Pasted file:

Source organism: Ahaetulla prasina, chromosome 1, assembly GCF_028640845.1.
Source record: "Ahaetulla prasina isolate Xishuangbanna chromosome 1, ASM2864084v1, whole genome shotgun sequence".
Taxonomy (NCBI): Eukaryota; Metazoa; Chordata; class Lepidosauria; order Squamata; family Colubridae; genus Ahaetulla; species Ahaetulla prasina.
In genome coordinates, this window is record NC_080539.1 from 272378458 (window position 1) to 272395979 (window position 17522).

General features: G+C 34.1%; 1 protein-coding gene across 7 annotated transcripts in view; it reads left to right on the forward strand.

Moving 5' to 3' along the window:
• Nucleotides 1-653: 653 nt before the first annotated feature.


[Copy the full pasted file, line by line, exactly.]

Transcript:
Source organism: Ahaetulla prasina, chromosome 1, assembly GCF_028640845.1.
Source record: "Ahaetulla prasina isolate Xishuangbanna chromosome 1, ASM2864084v1, whole genome shotgun sequence".
Taxonomy (NCBI): Eukaryota; Metazoa; Chordata; class Lepidosauria; order Squamata; family Colubridae; genus Ahaetulla; species Ahaetulla prasina.
In genome coordinates, this window is record NC_080539.1 from 272378458 (window position 1) to 272395979 (window position 17522).

General features: G+C 34.1%; 1 protein-coding gene across 7 annotated transcripts in view; it reads left to right on the forward strand.

Moving 5' to 3' along the window:
• Nucleotides 1-653: 653 nt before the first annotated feature.